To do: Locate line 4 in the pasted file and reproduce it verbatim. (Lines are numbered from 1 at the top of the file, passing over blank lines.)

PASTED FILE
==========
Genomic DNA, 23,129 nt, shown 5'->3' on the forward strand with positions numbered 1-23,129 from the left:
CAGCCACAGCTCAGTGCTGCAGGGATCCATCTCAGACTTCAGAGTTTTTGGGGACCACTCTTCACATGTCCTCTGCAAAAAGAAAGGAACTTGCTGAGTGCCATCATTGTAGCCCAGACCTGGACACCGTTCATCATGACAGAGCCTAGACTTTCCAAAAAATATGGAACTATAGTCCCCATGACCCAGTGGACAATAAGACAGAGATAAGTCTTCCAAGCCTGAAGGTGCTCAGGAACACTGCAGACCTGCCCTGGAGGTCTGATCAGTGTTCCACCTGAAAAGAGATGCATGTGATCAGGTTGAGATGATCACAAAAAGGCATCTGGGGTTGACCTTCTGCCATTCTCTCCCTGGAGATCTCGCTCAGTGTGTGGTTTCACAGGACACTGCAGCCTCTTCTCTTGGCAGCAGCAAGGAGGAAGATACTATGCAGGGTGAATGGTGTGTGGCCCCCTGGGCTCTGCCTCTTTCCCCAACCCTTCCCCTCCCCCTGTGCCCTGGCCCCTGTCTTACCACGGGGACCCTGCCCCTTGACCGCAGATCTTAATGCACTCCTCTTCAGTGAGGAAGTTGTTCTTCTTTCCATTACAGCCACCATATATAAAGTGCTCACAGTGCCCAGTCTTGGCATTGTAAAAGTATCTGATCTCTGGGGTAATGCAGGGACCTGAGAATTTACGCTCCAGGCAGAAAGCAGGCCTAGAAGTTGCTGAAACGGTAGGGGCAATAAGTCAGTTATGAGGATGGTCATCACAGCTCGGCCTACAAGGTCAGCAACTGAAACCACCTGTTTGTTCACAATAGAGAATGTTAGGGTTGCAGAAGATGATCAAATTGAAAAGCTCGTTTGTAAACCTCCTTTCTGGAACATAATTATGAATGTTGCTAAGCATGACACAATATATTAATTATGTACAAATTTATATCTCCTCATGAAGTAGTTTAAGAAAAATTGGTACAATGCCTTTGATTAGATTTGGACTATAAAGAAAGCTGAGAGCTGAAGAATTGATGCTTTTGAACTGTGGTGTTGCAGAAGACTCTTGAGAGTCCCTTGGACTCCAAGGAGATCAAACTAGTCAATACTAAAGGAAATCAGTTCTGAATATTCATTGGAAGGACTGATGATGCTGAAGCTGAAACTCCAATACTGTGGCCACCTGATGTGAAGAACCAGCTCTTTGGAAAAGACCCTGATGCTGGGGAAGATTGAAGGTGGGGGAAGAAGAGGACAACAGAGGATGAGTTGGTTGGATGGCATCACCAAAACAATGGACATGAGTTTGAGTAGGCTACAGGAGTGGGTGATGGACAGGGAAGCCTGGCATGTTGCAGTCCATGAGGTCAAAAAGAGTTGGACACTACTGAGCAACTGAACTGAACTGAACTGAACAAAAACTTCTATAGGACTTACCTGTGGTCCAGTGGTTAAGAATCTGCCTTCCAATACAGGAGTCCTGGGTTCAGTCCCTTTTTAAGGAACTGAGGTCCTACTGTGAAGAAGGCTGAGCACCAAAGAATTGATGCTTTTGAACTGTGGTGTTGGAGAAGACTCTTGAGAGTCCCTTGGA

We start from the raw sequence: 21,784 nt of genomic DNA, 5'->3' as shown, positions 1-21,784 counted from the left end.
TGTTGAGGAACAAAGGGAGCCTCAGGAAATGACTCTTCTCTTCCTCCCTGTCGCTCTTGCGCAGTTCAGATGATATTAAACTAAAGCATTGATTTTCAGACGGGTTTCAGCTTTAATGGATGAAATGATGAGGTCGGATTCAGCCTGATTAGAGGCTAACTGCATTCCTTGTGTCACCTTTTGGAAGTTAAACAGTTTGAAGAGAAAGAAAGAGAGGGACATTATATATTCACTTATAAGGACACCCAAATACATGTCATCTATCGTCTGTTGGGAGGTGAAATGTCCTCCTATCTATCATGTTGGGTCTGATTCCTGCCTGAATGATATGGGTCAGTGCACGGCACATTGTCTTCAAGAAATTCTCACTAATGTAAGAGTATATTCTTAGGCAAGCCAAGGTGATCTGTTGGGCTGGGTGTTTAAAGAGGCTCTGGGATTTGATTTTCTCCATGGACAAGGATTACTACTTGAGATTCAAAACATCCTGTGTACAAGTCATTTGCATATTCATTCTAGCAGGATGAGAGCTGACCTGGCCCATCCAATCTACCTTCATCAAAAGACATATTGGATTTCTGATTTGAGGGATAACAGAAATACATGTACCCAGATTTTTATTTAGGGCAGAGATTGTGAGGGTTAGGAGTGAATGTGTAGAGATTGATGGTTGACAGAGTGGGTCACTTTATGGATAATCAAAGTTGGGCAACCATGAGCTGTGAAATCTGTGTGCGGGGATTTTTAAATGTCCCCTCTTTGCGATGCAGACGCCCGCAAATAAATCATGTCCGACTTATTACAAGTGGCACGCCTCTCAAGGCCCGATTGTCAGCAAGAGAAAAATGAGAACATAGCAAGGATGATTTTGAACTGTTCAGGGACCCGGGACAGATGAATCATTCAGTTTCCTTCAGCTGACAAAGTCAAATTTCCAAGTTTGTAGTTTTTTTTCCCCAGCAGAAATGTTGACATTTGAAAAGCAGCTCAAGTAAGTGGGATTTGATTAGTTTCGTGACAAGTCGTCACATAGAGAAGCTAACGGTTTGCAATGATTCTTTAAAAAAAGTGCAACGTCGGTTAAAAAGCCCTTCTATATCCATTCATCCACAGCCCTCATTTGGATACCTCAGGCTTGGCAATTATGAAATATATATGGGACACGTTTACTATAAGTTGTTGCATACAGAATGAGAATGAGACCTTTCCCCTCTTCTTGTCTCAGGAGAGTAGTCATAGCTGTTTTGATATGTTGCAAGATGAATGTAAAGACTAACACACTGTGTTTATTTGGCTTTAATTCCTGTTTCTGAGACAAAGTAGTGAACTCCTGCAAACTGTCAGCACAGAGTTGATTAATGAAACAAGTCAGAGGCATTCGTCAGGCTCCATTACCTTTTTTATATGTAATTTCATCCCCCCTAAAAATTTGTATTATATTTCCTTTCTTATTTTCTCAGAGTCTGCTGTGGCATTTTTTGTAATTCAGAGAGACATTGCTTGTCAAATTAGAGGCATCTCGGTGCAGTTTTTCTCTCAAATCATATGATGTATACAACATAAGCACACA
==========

TGTTGAGGAACAAAGGGAGCCTCAGGAAATGACTCTTCTCTTCCTCCCTGTCGCTCTTGCGCAGTTCAGATGATATTAAACTAAAGCATTGATTTTCAGACGGGTTTCAGCTTTAATGGATGAAATGATGAGGTCGGATTCAGCCTGATTAGAGGCTAACTGCATTCCTTGTGTCACCTTTTGGAAGTTAAACAGTTTGAAGAGAAAGAAAGAGAGGGACATTATATATTCACTTATAAGGACACCCAAATACATGTCATCTATCGTCTGTTGGGAGGTGAAATGTCCTCCTATCTATCATGTTGGGTCTGATTCCTGCCTGAATGATATGGGTCAGTGCACGGCACATTGTCTTCAAGAAATTCTCACTAATGTAAGAGTATATTCTTAGGCAAGCCAAGGTGATCTGTTGGGCTGGGTGTTTAAAGAGGCTCTGGGATTTGATTTTCTCCATGGACAAGGATTACTACTTGAGATTCAAAACATCCTGTGTACAAGTCATTTGCATATTCATTCTAGCAGGATGAGAGCTGACCTGGCCCATCCAATCTACCTTCATCAAAAGACATATTGGATTTCTGATTTGAGGGATAACAGAAATACATGTACCCAGATTTTTATTTAGGGCAGAGATTGTGAGGGTTAGGAGTGAATGTGTAGAGATTGATGGTTGACAGAGTGGGTCACTTTATGGATAATCAAAGTTGGGCAACCATGAGCTGTGAAATCTGTGTGCGGGGATTTTTAAATGTCCCCTCTTTGCGATGCAGACGCCCGCAAATAAATCATGTCCGACTTATTACAAGTGGCACGCCTCTCAAGGCCCGATTGTCAGCAAGAGAAAAATGAGAACATAGCAAGGATGATTTTGAACTGTTCAGGGACCCGGGACAGATGAATCATTCAGTTTCCTTCAGCTGACAAAGTCAAATTTCCAAGTTTGTAGTTTTTTTTCCCCAGCAGAAATGTTGACATTTGAAAAGCAGCTCAAGTAAGTGGGATTTGATTAGTTTCGTGACAAGTCGTCACATAGAGAAGCTAACGGTTTGCAATGATTCTTTAAAAAAAGTGCAACGTCGGTTAAAAAGCCCTTCTATATCCATTCATCCACAGCCCTCATTTGGATACCTCAGGCTTGGCAATTATGAAATATATATGGGACACGTTTACTATAAGTTGTTGCATACAGAATGAGAATGAGACCTTTCCCCTCTTCTTGTCTCAGGAGAGTAGTCATAGCTGTTTTGATATGTTGCAAGATGAATGTAAAGACTAACACACTGTGTTTATTTGGCTTTAATTCCTGTTTCTGAGACAAAGTAGTGAACTCCTGCAAACTGTCAGCACAGAGTTGATTAATGAAACAAGTCAGAGGCATTCGTCAGGCTCCATTACCTTTTTTATATGTAATTTCATCCCCCCTAAAAATTTGTATTATATTTCCTTTCTTATTTTCTCAGAGTCTGCTGTGGCATTTTTTGTAATTCAGAGAGACATTGCTTGTCAAATTAGAGGCATCTCGGTGCAGTTTTTCTCTCAAATCATATGATGTATACAACATAAGCACACA